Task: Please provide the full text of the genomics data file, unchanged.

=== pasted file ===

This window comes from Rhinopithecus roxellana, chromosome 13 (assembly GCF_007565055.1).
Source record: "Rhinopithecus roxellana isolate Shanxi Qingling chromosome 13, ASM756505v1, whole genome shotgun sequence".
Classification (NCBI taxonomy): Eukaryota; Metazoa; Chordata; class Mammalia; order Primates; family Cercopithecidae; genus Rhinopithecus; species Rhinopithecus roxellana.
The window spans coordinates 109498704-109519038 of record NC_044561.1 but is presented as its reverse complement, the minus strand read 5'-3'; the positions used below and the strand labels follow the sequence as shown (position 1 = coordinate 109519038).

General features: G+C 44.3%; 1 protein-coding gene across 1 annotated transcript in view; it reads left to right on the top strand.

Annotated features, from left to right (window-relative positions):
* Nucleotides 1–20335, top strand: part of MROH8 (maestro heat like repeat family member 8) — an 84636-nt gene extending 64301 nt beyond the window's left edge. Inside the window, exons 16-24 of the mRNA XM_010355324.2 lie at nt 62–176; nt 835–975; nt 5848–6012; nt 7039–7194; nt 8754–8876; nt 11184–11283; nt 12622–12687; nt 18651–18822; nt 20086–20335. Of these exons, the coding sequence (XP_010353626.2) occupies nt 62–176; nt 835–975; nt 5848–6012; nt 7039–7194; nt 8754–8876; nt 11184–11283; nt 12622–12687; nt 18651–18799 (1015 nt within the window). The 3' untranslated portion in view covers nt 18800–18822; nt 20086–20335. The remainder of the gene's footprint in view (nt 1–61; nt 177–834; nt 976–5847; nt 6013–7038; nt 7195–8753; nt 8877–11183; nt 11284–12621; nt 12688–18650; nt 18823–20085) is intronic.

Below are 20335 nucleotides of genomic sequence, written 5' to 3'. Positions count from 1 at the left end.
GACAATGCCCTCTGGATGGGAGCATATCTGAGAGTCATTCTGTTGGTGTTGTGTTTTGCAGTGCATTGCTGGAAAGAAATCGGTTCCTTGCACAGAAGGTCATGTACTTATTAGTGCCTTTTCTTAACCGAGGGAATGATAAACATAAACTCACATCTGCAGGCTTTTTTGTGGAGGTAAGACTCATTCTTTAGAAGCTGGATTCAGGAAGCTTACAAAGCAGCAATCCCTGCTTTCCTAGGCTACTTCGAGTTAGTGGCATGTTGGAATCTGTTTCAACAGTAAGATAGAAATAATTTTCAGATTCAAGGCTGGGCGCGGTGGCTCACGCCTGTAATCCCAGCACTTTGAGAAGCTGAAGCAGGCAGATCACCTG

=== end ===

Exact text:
This window comes from Rhinopithecus roxellana, chromosome 13 (assembly GCF_007565055.1).
Source record: "Rhinopithecus roxellana isolate Shanxi Qingling chromosome 13, ASM756505v1, whole genome shotgun sequence".
Classification (NCBI taxonomy): Eukaryota; Metazoa; Chordata; class Mammalia; order Primates; family Cercopithecidae; genus Rhinopithecus; species Rhinopithecus roxellana.
The window spans coordinates 109498704-109519038 of record NC_044561.1 but is presented as its reverse complement, the minus strand read 5'-3'; the positions used below and the strand labels follow the sequence as shown (position 1 = coordinate 109519038).

General features: G+C 44.3%; 1 protein-coding gene across 1 annotated transcript in view; it reads left to right on the top strand.

Annotated features, from left to right (window-relative positions):
* Nucleotides 1–20335, top strand: part of MROH8 (maestro heat like repeat family member 8) — an 84636-nt gene extending 64301 nt beyond the window's left edge. Inside the window, exons 16-24 of the mRNA XM_010355324.2 lie at nt 62–176; nt 835–975; nt 5848–6012; nt 7039–7194; nt 8754–8876; nt 11184–11283; nt 12622–12687; nt 18651–18822; nt 20086–20335. Of these exons, the coding sequence (XP_010353626.2) occupies nt 62–176; nt 835–975; nt 5848–6012; nt 7039–7194; nt 8754–8876; nt 11184–11283; nt 12622–12687; nt 18651–18799 (1015 nt within the window). The 3' untranslated portion in view covers nt 18800–18822; nt 20086–20335. The remainder of the gene's footprint in view (nt 1–61; nt 177–834; nt 976–5847; nt 6013–7038; nt 7195–8753; nt 8877–11183; nt 11284–12621; nt 12688–18650; nt 18823–20085) is intronic.

Below are 20335 nucleotides of genomic sequence, written 5' to 3'. Positions count from 1 at the left end.
GACAATGCCCTCTGGATGGGAGCATATCTGAGAGTCATTCTGTTGGTGTTGTGTTTTGCAGTGCATTGCTGGAAAGAAATCGGTTCCTTGCACAGAAGGTCATGTACTTATTAGTGCCTTTTCTTAACCGAGGGAATGATAAACATAAACTCACATCTGCAGGCTTTTTTGTGGAGGTAAGACTCATTCTTTAGAAGCTGGATTCAGGAAGCTTACAAAGCAGCAATCCCTGCTTTCCTAGGCTACTTCGAGTTAGTGGCATGTTGGAATCTGTTTCAACAGTAAGATAGAAATAATTTTCAGATTCAAGGCTGGGCGCGGTGGCTCACGCCTGTAATCCCAGCACTTTGAGAAGCTGAAGCAGGCAGATCACCTG